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U.S. Foreclosure Activity In Q1 Lowest Since 2006: Report

Published on Wednesday - April 20, 2016

U.S. foreclosure activity dropped in the first quarter of 2016, descending below pre-recession levels in 78 out of the 216 (36 percent) metropolitan statistical areas analyzed, according to RealtyTrac’s Q1 2016 U.S. Foreclosure Market Report.

The report shows U.S. foreclosure filings, which include bank repossessions, default notices and scheduled auctions, on 289,116 properties during the first quarter of 2016, a four percent decrease from the previous quarter and its lowest quarterly total since the fourth quarter of 2006.

“Despite a seasonal bump higher in March, foreclosure activity in most markets continues to trend lower and back toward more healthy, stable levels,” said Daren Blomquist, senior vice president at RealtyTrac.

“More than one-third of the 216 local markets we analyzed were below their pre-recession foreclosure activity averages in the first quarter, and we would expect a growing number of markets to move below that milestone the rest of this year — while the number of markets with a lingering low-grade fever of foreclosure activity continues to shrink.”

U.S. Foreclosure Activity In Q1

foreclosure report

Major markets with a population of at least 200,000 that posted Q1 foreclosure activity below pre-recession average levels included: Los Angeles (27 percent below pre-recession average), Atlanta (57 percent below pre-recession average), Houston (64 percent below pre-recession average), and Dallas (65 percent below pre-recession average).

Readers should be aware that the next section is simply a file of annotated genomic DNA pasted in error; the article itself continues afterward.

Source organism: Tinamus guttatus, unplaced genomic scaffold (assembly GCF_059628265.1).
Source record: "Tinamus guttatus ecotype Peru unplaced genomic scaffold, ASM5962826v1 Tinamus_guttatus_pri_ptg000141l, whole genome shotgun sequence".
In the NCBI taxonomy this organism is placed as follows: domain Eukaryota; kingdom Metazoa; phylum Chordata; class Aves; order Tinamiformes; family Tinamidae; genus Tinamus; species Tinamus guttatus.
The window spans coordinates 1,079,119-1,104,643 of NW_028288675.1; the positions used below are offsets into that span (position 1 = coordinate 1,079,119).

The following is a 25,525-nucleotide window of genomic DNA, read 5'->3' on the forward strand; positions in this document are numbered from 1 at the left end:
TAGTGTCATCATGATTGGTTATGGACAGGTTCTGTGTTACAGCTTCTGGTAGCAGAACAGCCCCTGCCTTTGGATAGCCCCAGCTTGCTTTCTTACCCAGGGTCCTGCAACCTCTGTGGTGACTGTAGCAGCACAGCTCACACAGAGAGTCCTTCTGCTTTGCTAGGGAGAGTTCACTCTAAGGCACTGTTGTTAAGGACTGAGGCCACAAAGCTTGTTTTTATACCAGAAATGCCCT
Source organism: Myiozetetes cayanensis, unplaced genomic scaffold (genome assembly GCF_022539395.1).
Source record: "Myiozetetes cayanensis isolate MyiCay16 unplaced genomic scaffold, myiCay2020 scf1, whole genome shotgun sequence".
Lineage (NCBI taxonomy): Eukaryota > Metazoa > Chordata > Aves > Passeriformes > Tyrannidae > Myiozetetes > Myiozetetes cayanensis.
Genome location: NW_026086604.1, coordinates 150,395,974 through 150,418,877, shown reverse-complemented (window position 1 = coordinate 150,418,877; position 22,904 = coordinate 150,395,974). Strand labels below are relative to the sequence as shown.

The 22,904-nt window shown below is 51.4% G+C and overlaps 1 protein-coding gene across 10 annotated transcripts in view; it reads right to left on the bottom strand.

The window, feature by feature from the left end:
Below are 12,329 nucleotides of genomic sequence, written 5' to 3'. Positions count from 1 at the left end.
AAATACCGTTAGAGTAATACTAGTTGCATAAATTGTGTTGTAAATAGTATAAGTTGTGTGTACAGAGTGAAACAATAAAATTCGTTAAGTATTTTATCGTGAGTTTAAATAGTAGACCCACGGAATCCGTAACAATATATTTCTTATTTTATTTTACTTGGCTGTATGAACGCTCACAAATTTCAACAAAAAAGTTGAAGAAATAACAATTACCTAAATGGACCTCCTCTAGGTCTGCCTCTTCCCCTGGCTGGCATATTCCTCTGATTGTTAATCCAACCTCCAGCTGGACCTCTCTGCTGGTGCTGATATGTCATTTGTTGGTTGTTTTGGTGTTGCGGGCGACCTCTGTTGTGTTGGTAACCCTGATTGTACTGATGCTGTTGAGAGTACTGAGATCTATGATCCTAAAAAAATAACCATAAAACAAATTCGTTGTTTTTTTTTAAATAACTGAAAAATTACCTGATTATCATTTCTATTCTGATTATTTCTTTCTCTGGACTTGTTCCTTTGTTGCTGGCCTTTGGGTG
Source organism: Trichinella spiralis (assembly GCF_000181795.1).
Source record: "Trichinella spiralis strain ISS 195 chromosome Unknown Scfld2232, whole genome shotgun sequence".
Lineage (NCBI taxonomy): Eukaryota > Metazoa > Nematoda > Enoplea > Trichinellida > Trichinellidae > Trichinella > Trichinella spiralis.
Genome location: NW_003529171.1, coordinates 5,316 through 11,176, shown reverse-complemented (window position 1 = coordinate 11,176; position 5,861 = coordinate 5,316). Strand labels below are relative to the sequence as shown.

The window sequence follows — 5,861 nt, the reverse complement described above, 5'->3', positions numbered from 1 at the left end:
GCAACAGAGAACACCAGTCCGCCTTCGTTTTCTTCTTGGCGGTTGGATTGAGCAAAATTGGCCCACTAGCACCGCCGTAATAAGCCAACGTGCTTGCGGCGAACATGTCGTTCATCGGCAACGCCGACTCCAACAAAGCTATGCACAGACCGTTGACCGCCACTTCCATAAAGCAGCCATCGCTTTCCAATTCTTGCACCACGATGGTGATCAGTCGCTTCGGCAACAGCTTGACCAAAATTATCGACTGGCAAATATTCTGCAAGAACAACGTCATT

The report also shows there were 138 of the 216 metro areas (69 percent)  with foreclosure activity above pre-recession average levels in the first quarter of 2016. Major markets with a population of at least 200,000 that posted foreclosure activity above pre-recession average levels included: Washington D.C. (134 percent above pre-recession average), Philadelphia (97 percent above pre-recession average), New York (80 percent above pre-recession average), Boston (46 percent above pre-recession average), and Chicago (17 percent above pre-recession average).

The top five highest foreclosure rates, according to the report, were Maryland (one in every 194 housing units with a foreclosure filing), New Jersey (one in every 216 housing units), Nevada (one in every 236 housing units), Delaware (one in every 240 housing units) and Florida (one in every 274 housing units). Among the 216 statistical areas with a population of at least 200,000, the five highest foreclosure rates in Q1 2016 included: Atlantic City, New Jersey (one in every 106 housing units with a foreclosure filing), Trenton, New Jersey (one in every 168 housing units), Baltimore, Maryland (one in every 183 housing units), Lakeland-Winter Haven, Florida (one in every 196 housing units) and rockford, Illinois (one in every 211 housing units).

According to the report by RealtyTrac, scheduled foreclosure auctions increased 25 percent month-over-month nationwide, increasing 18 percent month-over-month in non-judicial foreclosure states and 17 percent in judicial states. However, those numbers are still down 15 percent from a year ago.

“Over the last 10 years, U.S. foreclosure activity has increased six percent from February to March, and the 11 percent increase this year was not far off that typical seasonal bump,” said Blomquist. “February is of course a shorter month, and banks often ramp up foreclosure filings in March to take advantage of the spring selling season — which should prove particularly favorable to banks this year given low inventory levels of homes for sale and continued strong demand from buyers regaining confidence in the housing market.”

In 23 states, March scheduled foreclosure auction increase from the previous year, including Massachusetts (up 211 percent), New York (up 92 percent), Pennsylvania (up 49 percent), Maryland (up 43 percent) and South Carolina (up 37 percent).

The RealtyTrac report collected data from more than 2,500 counties nationwide using a combination of public record and proprietary sources.

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